Be sure to get the JR Pass if you plan on going to multiple cities.
Moniez: either bring cash or bring a debit card
- I bank with SF Fire Credit Union that rebates ATM fees and has no foreign currency exchange fees. Other credit unions may have similar benefits.
- You typically want to bring cash around to pay for things. Unless you’re dining at a fancy restaurant or shopping at the department store, I typically err on the side of using cash, as you may not always be able to use your credit card. Little delicious mom and pop ramen shops may not take your card.
- My friend Rob opened a Charles Schwab Investor Checking account on the internet, and their debit card was good at probably 95% of the places we went in Tokyo and Kyoto. They refund ATM fees and don’t charge for foreign transactions, too.
- His additional tip:
You don’t have to go to a Charles Cook or other currency exchange in America to get Japanese cash for your trip. I went to my regular bank and asked a teller to order me a few hundred dollars in yen to take on the plane. I had to wait a few days for the order to arrive, but the exchange rate was the market rate instead of the terrible rate you’d get at Charles Cook or worse, at the airport.
- If you plan on going between Tokyo to Kyoto/Osaka, it’ll pay for itself, and it’ll include the price of riding the Bullet Train 🚅.
The JR Pass is nice for getting from city to city - you can also use it on the JR Yamanote Line subway that goes in a circle around a lot of the fun tourist wards in Tokyo, and you can even use it to get to and from Narita Airport on the Narita Express high-speed train. If you want to give yourself a nice touch of luxury on your trip, but can’t afford to fly business class, consider upgrading your JR Pass to the Green pass, which lets you reserve seats on the Green Car. It definitely costs more than just buying a round-trip ordinary car ticket on the shinkansen, but the Green Car has nicer seats, more legroom, and is quieter. It’s just pleasant. 
You don’t need to pay extra to order one online before you leave, but get a Pasmo or Suica card (or in Kyoto, an Icoca card) as soon as you see a subway ticket machine that sells them. You can use it like a Clipper on the subway, use it on the bus, even use it to buy food at a convenience store, and you won’t have to spend as much time fumbling with coins or trying to figure out exact subway fares. Once every day or two you just find a recharge station and dump your spare coins and maybe a ¥1,000 bill onto your IC card and then you’re back to zipping around town. 
- I’m currently using T-mobile’s ONE Plan in the US, which gives me free data roaming in Japan at 3G. If you prefer something more reliable and want to use this option, I suggest upgrading to their One Plus Plan.
- Another option is to get a local SIM card at the airport.
- And yet another option is to get a mobile hot-spot from the airport:
$8 a day with unlimited 3G data and a spare battery. It was waiting for us to pick up at the airport, and came with a postage-paid envelope, so when we got back to the airport we just put it in the envelope and put it in a mailbox. For 1 person a SIM might be better, but for a group of people sharing data, a mobile hotspot was perfect. Google Maps or Gurunavi really makes planning a subway trip easier. 
Don’t be afraid of the language barrier! Tokyo and Kyoto are very English-friendly, with most signs and public announcements in English and Japanese. You can really get away with just learning some phrases to be polite, like learning how to say hello for the times of day, good bye, please, thank you, excuse me, how much is this, and I’m sorry. More is always better, of course - people will be surprised if you say “gochisousama deshita” after you pay for your food.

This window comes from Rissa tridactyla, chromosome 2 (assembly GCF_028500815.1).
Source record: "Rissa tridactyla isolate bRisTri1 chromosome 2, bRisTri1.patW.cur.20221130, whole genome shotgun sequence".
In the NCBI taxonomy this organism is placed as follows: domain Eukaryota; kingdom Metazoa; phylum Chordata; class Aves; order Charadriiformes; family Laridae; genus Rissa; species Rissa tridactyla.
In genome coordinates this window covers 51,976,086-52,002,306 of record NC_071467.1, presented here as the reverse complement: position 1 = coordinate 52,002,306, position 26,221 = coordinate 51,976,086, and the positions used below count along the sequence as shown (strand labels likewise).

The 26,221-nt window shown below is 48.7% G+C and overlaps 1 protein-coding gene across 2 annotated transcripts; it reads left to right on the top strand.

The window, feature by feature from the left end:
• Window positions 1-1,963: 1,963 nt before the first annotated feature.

Traditionally, the Japanese have associated tattoos with the Yakuza (the Japanese mafia). Because of this, if you had body art done, you would likely not be welcome in a pool or spa, as they want to be extra cautious of the possibility that you could be a gang member. More recently, you’ll likely have less trouble, especially as a foreigner. And I’ve heard word that this is just generally more relaxed now.
Another great tip from Rob:
A coin purse is not a very common accessory in America, but in Japan the $1 and $5 equivalent are coins, so you quickly amass a lot of change in your pockets. Plus they don’t seem to share our obsession with pricing things at $x.99, so lots of purchases will turn out to be 340 yen or 958 yen and you’ll wind up with tons of coins, especially since so many places seem to want cash. A coin purse will keep all your change in one place and makes a good souvenir after the trip.
Something that’s notable to me about TV in Japan is that there sure is a lot of time spent on people eating food. You’ll often flip through the channels and bump into footage of screeching girls yelling “Oishiiii!!!” or guys belching out “Umai!!!” It all means: DELICIOUS or YUM. Moreover, if you end up seeing a Variety TV Show, you’ll actually be watching a panel of people watching people eat. YUM.
When my friends and I were poor starving students, it was rather painful to be watching people eating delicious food when we were eating cheap ramen or soba from Family Mart.
Japan has an incredible lost and found system in place. If you lose something on a train or in a taxi, check with the local police. You may just get your lost item un-lost.
Liam Akin, a good friend that I went to school with in Kyoto, went on to live several more years there and documented some of his observations about Japanese culture while he was there in his web comic: Fried Sushi. He’s an amazing artist, and he is always able to bring a smile to my face with his humor.
 Huge thanks to Rob Tibbetts for his additions and thoughts! Tons of great information.